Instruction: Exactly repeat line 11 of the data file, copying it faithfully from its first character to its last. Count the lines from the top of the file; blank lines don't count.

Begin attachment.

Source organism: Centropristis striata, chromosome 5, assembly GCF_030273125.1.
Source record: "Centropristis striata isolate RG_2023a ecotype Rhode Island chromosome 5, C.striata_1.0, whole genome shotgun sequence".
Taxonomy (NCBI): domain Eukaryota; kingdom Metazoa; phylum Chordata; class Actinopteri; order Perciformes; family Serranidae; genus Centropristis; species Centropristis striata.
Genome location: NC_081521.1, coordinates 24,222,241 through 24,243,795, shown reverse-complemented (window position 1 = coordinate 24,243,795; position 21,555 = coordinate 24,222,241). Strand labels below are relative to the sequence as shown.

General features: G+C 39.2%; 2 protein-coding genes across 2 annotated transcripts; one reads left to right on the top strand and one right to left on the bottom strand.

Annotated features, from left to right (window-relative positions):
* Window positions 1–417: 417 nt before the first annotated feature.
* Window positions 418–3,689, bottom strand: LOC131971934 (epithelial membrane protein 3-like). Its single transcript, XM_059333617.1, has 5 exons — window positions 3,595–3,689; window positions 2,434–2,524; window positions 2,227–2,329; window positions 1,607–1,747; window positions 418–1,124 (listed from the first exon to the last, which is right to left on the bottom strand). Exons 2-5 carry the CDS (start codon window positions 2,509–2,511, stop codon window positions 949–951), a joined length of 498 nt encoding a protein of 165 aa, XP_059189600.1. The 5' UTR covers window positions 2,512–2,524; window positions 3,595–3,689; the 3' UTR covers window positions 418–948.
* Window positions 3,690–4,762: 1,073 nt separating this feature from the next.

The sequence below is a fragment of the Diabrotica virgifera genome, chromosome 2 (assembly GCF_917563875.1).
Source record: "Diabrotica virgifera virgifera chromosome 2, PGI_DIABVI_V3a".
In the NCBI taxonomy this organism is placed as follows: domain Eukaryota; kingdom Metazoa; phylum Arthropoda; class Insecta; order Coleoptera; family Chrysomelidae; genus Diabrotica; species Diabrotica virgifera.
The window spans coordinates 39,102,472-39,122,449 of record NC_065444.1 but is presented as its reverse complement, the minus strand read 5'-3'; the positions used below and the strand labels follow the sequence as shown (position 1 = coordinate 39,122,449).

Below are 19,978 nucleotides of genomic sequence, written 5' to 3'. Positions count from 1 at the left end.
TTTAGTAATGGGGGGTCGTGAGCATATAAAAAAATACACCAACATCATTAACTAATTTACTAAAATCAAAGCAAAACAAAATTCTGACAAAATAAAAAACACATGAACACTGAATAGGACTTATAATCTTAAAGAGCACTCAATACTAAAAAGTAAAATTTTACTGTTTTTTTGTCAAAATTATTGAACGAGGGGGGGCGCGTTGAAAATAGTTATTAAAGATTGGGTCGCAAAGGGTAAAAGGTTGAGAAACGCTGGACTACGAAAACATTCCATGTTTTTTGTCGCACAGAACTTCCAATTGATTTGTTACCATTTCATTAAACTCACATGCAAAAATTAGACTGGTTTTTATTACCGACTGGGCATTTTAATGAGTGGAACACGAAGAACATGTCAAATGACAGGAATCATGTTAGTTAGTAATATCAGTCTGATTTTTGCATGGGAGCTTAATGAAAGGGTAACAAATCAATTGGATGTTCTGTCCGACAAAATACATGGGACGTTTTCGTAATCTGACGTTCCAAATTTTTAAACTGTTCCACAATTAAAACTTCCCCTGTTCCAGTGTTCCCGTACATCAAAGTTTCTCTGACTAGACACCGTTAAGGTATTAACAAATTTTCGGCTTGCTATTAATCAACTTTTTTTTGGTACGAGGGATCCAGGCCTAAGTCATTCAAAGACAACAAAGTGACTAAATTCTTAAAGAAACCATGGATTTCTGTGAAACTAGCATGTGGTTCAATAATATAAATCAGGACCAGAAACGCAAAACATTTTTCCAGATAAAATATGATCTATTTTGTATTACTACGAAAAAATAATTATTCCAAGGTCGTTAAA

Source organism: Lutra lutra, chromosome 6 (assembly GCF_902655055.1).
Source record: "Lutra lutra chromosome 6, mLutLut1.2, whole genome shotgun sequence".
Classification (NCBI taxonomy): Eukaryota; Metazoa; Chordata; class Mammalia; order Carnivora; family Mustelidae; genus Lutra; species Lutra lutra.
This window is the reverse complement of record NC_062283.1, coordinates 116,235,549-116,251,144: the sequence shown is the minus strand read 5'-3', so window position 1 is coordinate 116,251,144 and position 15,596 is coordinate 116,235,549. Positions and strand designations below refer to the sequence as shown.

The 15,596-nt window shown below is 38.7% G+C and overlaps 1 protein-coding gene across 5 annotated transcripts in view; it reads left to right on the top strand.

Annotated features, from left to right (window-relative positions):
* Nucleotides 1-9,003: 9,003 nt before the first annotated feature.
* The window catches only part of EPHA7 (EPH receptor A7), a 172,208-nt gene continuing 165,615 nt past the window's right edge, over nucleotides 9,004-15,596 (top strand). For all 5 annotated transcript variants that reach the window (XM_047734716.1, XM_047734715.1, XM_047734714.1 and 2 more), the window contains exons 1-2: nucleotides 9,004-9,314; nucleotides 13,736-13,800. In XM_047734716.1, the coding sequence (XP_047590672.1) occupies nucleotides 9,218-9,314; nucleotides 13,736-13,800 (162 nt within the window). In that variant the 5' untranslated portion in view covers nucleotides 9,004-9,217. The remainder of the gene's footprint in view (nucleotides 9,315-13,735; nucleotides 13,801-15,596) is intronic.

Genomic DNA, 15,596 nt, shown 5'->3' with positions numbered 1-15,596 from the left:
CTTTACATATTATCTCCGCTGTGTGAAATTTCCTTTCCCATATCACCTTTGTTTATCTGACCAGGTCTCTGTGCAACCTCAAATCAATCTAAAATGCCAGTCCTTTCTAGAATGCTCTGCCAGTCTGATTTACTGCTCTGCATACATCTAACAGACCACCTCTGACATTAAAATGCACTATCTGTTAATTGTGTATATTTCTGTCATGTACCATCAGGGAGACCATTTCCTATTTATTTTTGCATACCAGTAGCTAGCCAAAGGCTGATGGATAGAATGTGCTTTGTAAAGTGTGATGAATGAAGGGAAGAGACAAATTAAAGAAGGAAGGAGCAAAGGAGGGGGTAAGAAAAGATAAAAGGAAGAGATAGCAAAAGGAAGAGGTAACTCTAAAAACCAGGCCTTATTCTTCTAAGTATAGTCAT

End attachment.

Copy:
Source record: "Diabrotica virgifera virgifera chromosome 2, PGI_DIABVI_V3a".